An obscure quirk of the /proc/*/mem pseudofile is its “punch through” semantics. Writes performed through this file will succeed even if the destination virtual memory is marked unwritable. In fact, this behavior is intentional and actively used by projects such as the Julia JIT compiler and rr debugger.
This behavior raises some questions: Is privileged code subject to virtual memory permissions? In general, to what degree can the hardware inhibit kernel memory access?
By exploring these questions1, this article will shed light on the nuanced relationship between an operating system and the hardware it runs on. We’ll examine the constraints the CPU can impose on the kernel, and how the kernel can bypass these constraints.
Arthur makes a strong case against use of this flag. The clang docs generally agree, though offering a slightly more lenient position:
If you do use -Weverything then we advise that you address all new compiler diagnostics as they get added to Clang, either by fixing everything they find or explicitly disabling that diagnostic with its corresponding Wno- option.
But what I have not seen clearly expressed is how use of -Weverything is a tradeoff.
If you’re already a 10x engineer, you probably won’t need this article. But for the rest of us, this is what I wish I knew about clang-format as an inexperienced C++ programmer: how to only format the changes in your pull request.
You may have already heard of clang-format. It auto-formats source files for languages including C and C++. You can aim it at a source file and format the entire thing using clang-format -i file.cpp.
If you’re contributing to a project that is already 100% clang-format clean, then this workflow works fine. But you’ll occasionally encounter a project that is not quite 100% formatted, such as LLVM, osquery, or Electron1.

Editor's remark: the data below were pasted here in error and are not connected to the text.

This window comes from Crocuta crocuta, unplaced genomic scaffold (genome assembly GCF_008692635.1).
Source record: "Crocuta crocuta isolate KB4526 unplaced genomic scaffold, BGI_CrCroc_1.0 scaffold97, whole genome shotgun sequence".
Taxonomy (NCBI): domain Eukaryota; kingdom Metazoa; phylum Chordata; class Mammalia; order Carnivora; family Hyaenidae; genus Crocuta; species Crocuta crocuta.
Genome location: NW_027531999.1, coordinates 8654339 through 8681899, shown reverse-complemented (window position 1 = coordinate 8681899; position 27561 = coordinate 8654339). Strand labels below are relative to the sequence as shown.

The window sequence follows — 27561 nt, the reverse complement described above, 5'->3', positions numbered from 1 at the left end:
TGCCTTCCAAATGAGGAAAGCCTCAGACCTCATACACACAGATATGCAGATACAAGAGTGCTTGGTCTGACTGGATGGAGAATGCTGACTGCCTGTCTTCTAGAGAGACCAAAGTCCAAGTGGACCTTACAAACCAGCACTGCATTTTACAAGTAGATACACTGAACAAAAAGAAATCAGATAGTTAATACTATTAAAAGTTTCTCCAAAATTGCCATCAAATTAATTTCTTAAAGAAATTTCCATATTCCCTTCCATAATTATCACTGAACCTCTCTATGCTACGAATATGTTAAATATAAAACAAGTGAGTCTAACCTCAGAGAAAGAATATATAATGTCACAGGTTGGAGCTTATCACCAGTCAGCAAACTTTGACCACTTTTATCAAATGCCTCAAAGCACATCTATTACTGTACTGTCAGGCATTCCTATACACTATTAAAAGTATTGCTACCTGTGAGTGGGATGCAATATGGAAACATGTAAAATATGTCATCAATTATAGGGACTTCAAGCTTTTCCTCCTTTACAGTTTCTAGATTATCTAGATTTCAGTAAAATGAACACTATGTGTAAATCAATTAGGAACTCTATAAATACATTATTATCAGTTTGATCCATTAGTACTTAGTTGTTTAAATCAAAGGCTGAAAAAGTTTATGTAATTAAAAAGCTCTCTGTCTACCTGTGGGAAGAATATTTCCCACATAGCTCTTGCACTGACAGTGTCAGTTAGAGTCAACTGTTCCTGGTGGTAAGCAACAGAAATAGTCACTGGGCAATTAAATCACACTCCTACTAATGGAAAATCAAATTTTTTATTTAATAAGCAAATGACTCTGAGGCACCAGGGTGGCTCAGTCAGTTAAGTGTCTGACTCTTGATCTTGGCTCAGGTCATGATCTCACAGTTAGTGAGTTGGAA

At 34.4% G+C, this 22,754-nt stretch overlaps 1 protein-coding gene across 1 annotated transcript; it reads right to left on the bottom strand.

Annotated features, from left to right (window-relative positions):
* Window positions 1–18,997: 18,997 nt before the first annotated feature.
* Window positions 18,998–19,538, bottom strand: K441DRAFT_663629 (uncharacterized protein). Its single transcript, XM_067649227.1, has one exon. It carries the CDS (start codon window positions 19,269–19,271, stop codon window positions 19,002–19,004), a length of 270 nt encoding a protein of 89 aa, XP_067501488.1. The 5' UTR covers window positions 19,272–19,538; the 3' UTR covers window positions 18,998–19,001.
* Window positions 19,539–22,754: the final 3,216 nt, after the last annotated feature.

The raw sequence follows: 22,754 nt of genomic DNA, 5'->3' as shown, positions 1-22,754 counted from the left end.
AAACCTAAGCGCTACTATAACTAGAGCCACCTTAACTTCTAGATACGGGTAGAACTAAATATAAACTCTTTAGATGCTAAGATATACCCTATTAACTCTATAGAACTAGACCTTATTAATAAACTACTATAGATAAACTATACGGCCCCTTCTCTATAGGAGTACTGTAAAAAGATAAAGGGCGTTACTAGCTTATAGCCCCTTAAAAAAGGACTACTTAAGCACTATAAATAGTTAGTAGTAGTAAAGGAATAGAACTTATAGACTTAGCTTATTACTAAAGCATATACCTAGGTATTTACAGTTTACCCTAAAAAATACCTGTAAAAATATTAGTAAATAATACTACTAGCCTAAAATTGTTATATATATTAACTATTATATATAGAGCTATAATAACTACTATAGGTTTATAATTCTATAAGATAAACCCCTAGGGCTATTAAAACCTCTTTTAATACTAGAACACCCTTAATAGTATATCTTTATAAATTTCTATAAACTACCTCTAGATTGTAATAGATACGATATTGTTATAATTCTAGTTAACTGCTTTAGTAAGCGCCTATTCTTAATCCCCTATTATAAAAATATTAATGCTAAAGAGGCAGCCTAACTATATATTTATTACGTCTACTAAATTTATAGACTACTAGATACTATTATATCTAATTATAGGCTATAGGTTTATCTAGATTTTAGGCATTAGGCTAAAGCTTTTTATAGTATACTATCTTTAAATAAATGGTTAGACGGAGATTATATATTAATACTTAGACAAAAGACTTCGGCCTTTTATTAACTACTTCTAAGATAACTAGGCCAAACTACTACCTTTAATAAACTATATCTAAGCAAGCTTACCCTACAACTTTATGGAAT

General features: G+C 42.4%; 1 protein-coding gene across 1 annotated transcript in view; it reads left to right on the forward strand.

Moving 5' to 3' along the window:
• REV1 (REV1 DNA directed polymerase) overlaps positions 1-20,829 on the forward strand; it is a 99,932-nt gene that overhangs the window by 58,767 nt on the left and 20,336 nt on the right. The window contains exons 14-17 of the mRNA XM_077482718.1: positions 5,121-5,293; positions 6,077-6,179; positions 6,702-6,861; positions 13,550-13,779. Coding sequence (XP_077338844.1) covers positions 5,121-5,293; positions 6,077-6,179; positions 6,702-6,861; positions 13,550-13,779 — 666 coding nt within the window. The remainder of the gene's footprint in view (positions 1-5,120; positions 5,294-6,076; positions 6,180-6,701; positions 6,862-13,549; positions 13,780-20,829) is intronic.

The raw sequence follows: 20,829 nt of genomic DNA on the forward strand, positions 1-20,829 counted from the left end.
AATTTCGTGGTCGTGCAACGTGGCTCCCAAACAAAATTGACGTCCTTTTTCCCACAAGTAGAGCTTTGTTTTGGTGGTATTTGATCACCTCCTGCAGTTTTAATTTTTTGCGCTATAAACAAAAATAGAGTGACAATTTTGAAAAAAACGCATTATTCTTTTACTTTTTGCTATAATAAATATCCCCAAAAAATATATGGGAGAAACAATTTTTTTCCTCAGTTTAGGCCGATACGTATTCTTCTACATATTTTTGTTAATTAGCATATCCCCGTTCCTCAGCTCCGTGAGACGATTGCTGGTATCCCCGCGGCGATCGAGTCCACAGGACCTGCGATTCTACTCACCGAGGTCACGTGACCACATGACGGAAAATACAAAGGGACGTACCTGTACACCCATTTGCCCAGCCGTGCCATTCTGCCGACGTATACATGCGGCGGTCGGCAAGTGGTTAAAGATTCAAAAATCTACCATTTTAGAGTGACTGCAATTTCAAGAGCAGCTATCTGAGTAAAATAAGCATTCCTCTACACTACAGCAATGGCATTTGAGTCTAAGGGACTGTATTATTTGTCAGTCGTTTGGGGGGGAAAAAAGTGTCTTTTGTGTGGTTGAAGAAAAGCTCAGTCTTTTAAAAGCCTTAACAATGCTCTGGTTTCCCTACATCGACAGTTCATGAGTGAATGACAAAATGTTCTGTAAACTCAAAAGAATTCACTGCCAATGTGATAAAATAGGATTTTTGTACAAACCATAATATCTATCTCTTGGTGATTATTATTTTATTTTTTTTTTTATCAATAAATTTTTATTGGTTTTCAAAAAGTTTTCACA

For these projects, the “format entire files” workflow doesn’t work because you’ll incidentally format parts of the files that are unrelated to your contribution. This will add noise to your diff and make it harder for your reviewers.
In this case, you need a way to surgically format only the lines changed in your contribution. To do this, you can use the clang-format git extension. This article will cover the basics of git-clang-format, including a practical workflow that allows for messy development, and formatting at the end.
Pretty recently I learned about setjmp() and longjmp(). They’re a neat pair of libc functions which allow you to save your program’s current execution context and resume it at an arbitrary point in the future (with some caveats1). If you’re wondering why this is particularly useful, to quote the manpage, one of their main use cases is “…for dealing with errors and interrupts encountered in a low-level subroutine of a program.” These functions can be used for more sophisticated error handling than simple error code return values.
I was curious how these functions worked, so I decided to take a look at musl libc’s implementation for x86. First, I’ll explain their interfaces and show an example usage program. Next, since this post isn’t aimed at the assembly wizard, I’ll cover some basics of x86 and Linux calling convention to provide some required background knowledge. Lastly, I’ll walk through the source, line by line.